CRC Staff | October 11, 2023
From the Cultural Research Center at Arizona Christian University
GLENDALE, AZ – How many American kids are on track to develop a biblical worldview? According to a recent and extensive worldview research study conducted by renowned researcher and bestselling author Dr. George Barna, in collaboration with the Family Research Council and Arizona Christian University’s Cultural Research Center, the answer is—not many.
Based on the research, Barna identified seven specific beliefs, known as the “Seven Cornerstones of a Biblical Worldview,” that significantly increase the likelihood that an individual will develop a biblical worldview. Even though these beliefs do not constitute a complete biblical worldview, they provide a very strong foundation for developing that philosophy of life.
Individuals who embrace all seven cornerstones, Barna found, have an astounding 83% chance of developing a complete biblical worldview. Those who reject even one of the pillars have only a 2% likelihood.
So, what are the seven cornerstones and what percentage of U.S. children adhere to each? According to all new data, alluded to but not included in Barna’s recently released book, Raising Spiritual Champions: Nurturing Your Child’s Heart, Mind and Soul, revealed:
- 69% believe God exists and is the all-knowing, all-powerful, perfect Creator and ruler of the universe
- 36% believe that as a sinner, the only solution to the consequences of sin is to acknowledge your sins, ask God to forgive you through Jesus Christ, and rely on Him to save you from those consequences
- 35% believe sin is real, and significant; that we are all sinners, by choice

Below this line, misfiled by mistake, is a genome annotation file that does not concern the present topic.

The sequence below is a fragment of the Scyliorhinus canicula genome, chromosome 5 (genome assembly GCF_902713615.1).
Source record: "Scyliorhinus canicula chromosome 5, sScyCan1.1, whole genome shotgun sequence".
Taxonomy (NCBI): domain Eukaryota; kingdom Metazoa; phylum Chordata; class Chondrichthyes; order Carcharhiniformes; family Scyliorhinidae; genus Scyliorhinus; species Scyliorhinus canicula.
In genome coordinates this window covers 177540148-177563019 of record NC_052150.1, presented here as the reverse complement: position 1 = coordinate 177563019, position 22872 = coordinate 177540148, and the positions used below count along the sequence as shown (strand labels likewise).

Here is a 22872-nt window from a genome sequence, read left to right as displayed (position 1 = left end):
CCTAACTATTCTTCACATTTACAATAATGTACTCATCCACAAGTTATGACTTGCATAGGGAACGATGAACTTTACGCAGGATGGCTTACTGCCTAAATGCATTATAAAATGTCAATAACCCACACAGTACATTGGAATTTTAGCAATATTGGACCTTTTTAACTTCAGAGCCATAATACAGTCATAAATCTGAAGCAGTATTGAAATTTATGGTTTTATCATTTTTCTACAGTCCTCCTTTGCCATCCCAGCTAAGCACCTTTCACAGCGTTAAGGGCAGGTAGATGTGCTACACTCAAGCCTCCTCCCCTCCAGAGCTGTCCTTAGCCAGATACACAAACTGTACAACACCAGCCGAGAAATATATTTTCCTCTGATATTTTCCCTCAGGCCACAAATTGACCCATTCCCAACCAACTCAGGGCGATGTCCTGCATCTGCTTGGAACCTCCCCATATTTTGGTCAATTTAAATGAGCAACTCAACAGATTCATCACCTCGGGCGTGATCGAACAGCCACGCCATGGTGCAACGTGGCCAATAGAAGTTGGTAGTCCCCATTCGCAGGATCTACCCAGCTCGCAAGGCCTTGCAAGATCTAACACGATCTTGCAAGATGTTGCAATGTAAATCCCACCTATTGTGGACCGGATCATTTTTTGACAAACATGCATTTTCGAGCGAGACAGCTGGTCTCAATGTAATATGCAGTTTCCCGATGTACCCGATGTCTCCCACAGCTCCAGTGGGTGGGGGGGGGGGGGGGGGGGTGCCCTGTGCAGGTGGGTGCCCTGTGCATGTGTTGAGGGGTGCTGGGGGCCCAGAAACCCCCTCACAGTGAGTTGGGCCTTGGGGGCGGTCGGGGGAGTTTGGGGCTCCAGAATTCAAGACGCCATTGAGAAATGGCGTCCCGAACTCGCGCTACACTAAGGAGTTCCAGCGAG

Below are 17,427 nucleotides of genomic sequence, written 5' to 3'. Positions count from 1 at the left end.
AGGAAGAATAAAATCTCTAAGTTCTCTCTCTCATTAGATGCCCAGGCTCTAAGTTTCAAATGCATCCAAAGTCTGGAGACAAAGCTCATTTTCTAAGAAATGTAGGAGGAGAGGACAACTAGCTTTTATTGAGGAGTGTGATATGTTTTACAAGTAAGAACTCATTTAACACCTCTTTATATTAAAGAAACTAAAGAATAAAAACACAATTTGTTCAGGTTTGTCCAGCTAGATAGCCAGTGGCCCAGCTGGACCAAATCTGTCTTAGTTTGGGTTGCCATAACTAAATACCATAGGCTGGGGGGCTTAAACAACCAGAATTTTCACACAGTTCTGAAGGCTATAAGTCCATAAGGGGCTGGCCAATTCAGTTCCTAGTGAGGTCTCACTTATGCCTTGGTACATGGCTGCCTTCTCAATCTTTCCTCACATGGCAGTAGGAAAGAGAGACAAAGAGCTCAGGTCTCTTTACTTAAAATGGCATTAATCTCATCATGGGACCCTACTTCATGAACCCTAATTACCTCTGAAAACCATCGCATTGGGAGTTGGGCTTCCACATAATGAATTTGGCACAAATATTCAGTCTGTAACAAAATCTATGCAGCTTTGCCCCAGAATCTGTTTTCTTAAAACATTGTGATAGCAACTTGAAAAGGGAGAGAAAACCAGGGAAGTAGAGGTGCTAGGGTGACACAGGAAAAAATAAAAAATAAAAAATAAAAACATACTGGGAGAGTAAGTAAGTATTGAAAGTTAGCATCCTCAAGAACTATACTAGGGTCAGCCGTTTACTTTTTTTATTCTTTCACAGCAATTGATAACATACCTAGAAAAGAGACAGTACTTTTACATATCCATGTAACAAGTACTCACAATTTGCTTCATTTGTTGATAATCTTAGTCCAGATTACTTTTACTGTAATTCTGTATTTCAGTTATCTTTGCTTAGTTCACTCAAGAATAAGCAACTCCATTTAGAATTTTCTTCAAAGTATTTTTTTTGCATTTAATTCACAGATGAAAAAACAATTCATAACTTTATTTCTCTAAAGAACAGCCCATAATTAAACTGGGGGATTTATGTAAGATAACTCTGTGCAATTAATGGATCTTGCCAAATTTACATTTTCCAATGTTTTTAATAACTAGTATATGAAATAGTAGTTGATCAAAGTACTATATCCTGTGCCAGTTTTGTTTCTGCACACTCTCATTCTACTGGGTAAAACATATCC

- 27% believe their most important reason for living is to do what God wants—i.e., God’s will
- 25% trust the Bible because they believe it is completely true and personally relevant to their life
- 21% uphold that the Bible provides a complete and reliable understanding of right and wrong
- 17% believe success is consistently doing what the Bible teaches
Surprisingly, only one of the seven core viewpoints—belief in the existence and biblical nature of God—is held by a majority of adolescents. A mere 3% of all 8- to-12-year-olds embraced all seven perspectives. Nearly a third (32%) embraced only one or two of the seven. Another one out of four (26%) embraced none of them.
According to ACU President Len Munsil, it’s imperative that parents and others who work with children focus efforts on these seven cornerstones.
“Because of this groundbreaking research, we don’t have to guess what might work when it comes to helping our children and grandchildren learn to think and act like Jesus,” Munsil explained. “We know the foundation that needs to be in place for children to develop a biblical worldview that they can carry into their adult lives.”
Munsil said, “These seven cornerstones give us a practical, proven roadmap to build biblical worldview in the next generation.”
Barna, a professor at Arizona Christian University and Director of Research at the Cultural Research Center, says that instead of being trained in the seven cornerstones, kids are following what’s being modeled for them.